Posted March 13, 2014 by Cooper Point Journal in Arts & Entertainment

Brooklyn Quintet Fuses No-Wave and Hip-Hop

Album Art provided by AVA LUNA

Album Art provided by AVA LUNA


Ava Luna hails from the heady Brooklyn music scene that favors the often impossibly intricate and angular experimental rock evidenced by Dirty Projectors, Akron Family, and Battles. Listening to these bands, it is clear they emerge from the epicenter of every musical style from no-wave to hip-hop. In Ava Luna’s brand of pop, urban rhythms of reggaeton, jazz, and R&B underlie deftly prepared rock-n-roll.

Their new album “Electric Balloon” brings together echoes of nihilistic ‘80s no-wave with timeless doo-wop, rich Latin rhythms and the Rolling Stones for a lively interpretation of rock.

Released March 4 on the Western Vinyl label, the new record shows the quintet to be bolder and more ambitious than their previous two albums. They embrace in equal measures the syrupy consonant goodness of pop music, and the abrasive irreverent exploration of noise.

Impressively, “Electric Balloon” avoids the pitfalls of both styles: it never comes across as self-satisfied or self-negating. The title of the album points to this dualistic nature, contrasting harsh with buoyant.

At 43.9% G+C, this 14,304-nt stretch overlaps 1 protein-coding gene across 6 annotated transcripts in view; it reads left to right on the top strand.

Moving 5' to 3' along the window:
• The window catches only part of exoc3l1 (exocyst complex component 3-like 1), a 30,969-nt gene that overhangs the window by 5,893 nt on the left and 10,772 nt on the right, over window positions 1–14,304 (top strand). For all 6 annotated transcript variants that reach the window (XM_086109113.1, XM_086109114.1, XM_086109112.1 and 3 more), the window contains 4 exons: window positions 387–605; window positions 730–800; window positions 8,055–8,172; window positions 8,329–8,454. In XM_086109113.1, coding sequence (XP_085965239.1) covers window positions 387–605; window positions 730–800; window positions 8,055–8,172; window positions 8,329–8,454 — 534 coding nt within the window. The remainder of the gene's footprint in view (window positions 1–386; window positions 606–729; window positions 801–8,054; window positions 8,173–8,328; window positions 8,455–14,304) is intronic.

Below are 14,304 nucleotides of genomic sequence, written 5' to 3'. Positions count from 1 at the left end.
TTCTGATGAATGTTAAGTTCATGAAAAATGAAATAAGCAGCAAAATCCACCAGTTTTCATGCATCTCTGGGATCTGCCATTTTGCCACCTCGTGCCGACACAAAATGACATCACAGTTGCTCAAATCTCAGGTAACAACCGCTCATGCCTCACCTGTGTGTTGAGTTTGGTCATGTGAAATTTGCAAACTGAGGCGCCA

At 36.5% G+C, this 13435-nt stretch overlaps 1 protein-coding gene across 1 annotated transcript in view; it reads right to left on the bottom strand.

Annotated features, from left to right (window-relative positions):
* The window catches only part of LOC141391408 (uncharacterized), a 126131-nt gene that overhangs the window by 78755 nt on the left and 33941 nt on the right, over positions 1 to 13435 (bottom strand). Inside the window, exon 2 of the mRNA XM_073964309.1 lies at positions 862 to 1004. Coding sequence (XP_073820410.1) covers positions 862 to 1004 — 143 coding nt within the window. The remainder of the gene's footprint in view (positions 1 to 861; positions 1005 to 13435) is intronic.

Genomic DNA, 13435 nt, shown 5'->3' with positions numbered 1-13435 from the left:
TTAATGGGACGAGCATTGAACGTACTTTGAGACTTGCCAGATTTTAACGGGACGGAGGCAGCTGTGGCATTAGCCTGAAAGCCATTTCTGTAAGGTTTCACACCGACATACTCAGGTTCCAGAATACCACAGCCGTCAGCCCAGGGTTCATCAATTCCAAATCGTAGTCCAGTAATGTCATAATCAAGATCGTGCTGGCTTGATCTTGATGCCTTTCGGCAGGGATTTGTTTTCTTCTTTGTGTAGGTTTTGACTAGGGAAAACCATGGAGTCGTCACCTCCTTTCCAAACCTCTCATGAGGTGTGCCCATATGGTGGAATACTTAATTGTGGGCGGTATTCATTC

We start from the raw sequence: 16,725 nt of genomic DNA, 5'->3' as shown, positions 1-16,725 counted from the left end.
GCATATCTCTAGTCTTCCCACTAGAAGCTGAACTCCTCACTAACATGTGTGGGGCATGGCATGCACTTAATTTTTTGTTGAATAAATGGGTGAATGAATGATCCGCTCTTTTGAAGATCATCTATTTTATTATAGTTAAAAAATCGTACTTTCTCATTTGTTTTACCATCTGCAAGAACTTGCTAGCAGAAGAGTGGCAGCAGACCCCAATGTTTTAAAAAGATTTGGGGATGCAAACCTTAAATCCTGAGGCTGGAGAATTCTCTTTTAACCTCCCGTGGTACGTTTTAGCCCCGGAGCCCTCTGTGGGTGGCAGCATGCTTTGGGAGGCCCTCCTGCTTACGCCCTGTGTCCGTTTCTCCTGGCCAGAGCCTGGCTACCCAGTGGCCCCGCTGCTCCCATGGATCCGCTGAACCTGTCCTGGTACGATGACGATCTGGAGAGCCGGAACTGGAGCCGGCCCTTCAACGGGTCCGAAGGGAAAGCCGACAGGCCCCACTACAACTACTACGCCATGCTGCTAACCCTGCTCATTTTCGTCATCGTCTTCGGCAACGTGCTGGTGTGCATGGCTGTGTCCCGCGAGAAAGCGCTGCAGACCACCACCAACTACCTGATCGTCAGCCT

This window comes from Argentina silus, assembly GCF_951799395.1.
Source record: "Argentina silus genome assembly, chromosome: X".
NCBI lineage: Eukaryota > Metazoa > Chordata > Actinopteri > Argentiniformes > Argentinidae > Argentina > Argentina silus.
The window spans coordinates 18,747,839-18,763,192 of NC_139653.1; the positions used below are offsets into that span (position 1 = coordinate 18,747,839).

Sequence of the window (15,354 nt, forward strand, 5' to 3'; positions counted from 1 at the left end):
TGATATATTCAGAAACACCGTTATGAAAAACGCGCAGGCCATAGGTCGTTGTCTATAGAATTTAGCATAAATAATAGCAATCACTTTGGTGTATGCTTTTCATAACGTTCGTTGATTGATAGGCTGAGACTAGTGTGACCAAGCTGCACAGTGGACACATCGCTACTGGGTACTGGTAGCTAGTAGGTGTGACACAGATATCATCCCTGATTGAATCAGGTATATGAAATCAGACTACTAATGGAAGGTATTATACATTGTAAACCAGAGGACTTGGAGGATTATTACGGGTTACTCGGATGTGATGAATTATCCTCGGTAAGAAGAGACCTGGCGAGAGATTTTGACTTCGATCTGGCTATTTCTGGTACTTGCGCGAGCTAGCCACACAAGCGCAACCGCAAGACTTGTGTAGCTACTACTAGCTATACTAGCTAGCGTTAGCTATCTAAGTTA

It is a musical idiom employed by a parade of art school hipsters, but Ava Luna summons renewed authenticity—urgency even—marking themselves closer to the Talking Heads than Vampire Weekend.

The band identifies their style as ‘nervous soul,’ highlighting the undercurrent of emotional tension in their music. Carlos Hernandez’ vocals are jittery and self-conscious, jumping anxiously between singing, talking and incoherence.

Compositions push forward restlessly, at times taking off in unexpected, abstract directions.

Yet the band does not rely too heavily on this strategy, returning to smooth R&B, like on “PRPL,” where keyboardist/vocalist Felicia Douglas delivers an impeccably liquid performance.

Ava Luna from Brooklyn played in Olympia for the first time on March 1 at Northers. Photo by ISSAC SCOTT

Ava Luna from Brooklyn played in Olympia for the first time on March 1 at Northers. Photo by ISSAC SCOTT

Ava Luna came to Olympia for the first time on Saturday, March 1 for a show at Northern presented by Impose, a music blog based in Brooklyn. It was part of a series of similar events Impose put on around the West Coast leading up to SXSW in Austin, Texas. Ava Luna joined tour-mates Krill from Boston, King Dude and La Luz from Seattle, and Skrill Meadow, the Olympia solo-project of Markly Morrison, a member of LAKE.

It was a rare opportunity to see such a polished and innovative act in Olympia, often skipped over by East Coast bands. The clarity of their performance stood out against the typical grungy Olympia show.

Northern was actually a great fit for this one. While the room can often suck the life from a set, the pristine gallery space allowed for the ideal atmosphere of focus on the part of the band and the audience. The New Yorkers brought high-minded craft to their instruments, while still having a fun and relaxed stage presence.

With support from Pitchfork, a recent nod from the “New York Times,” and a European tour coming up next month, Ava Luna seems set to fulfill their lofty ambitions.